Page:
California woman accused of hoax kidnapping was driven by 'narcissistic behavior,' sheriff says
By Eric Levenson and Stella Chan, CNN
(CNN) -- Sherri Papini, the Northern California woman accused of faking her own kidnapping in 2016, was driven by her own "narcissistic behavior" in the hoax, Shasta County Sheriff Michael Johnson told "Good Morning America" on Monday.
"It is a case of calculated deception driven, I think, by her narcissistic behavior, and it really had an impact on this community and nationwide as far as that goes," Johnson said on the ABC program.
The comments came days after Papini was arrested and charged with making false statements to a federal law enforcement officer and mail fraud, the Department of Justice said in a news release. Further details included in an affidavit illuminate how an ex-boyfriend helped her in the hoax and then kept silent for years, until authorities finally tracked him down in August 2020.
The incident dates to November 2, 2016, when Papini was reported missing by her husband Keith Papini after she had gone out for a jog near her house in Shasta County. Three weeks later, on Thanksgiving Day, she was found alone on Interstate 5 about 140 miles from home.
She told police she he had been abducted and branded by two women who kept her chained in a closet. She gave an elaborate story of her kidnapping and treatment at the hands of the supposed assailants, whom she said wore masks, spoke Spanish, held her at gunpoint and branded her with a heated tool.
However, the Department of Justice said last week Papini had actually stayed with an ex-boyfriend in Southern California for those three weeks. She caused her own injuries to support her fictional story, authorities said. She received over $30,000 in fraudulent victim assistance money based on the hoax, according to the affidavit.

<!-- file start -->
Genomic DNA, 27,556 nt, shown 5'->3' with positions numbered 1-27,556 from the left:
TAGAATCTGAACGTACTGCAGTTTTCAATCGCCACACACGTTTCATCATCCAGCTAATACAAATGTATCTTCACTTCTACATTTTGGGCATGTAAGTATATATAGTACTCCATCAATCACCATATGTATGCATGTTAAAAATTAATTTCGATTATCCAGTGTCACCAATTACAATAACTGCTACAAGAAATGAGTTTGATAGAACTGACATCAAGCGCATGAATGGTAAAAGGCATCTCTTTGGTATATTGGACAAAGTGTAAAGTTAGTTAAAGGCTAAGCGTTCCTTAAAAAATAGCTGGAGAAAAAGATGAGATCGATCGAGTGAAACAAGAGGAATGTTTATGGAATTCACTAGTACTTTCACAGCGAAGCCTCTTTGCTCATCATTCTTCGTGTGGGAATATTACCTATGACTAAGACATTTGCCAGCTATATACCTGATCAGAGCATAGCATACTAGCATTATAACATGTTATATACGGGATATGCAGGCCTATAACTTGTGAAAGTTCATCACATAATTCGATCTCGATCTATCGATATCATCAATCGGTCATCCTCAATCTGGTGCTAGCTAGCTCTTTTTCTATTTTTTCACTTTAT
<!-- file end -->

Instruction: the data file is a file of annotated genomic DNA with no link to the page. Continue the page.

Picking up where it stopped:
Her disappearance and resulting story about her abduction led authorities to use large resources to try to solve the case. Speaking to GMA, Johnson lamented the time, effort and money devoted to what they now allege was a hoax.
"Human trafficking is a real thing and there are victims out there that need our help. Investigations are complex and budgets are tight, so when we put all that effort into such a case and find out that things are not what they seem and we've been deceived and law enforcement has been duped, it's really taxing on everybody," he said.
Papini's claims she was kidnapped by women who wore masks and spoke Spanish created particular anxiety in the Hispanic community, Johnson said.
"You have a story of a typical American mom who was just abducted by what seemingly is a cartel-type of human trafficking operation, which is just not true," said Johnson. "That disrupted a lot of things for a lot of people around here."
Papini, 39, was arrested Thursday and made her initial appearance in court Friday. She was ordered detained as a danger and flight risk until Tuesday for a detention hearing to determine her custody status, according to Lauren Horwood, a spokesperson for the US Attorney's Office of the Eastern District of California.
Papini was represented by attorney Michael Borges, Horwood said. Borges has not responded to multiple requests from CNN for comment.
Chris Thomas, a spokesperson for Papini, her husband and her family, criticized police for her arrest, which he said occurred in front of her children.
"Sherri and Keith have cooperated with law enforcement's requests despite repeated attempts to unnecessarily pit them against each other, empty threats to publicly embarrass them and other conduct that was less than professional," Thomas said. "We are confused by several aspects of the charges and hope to get clarification in the coming days."
What Papini's ex-boyfriend told investigators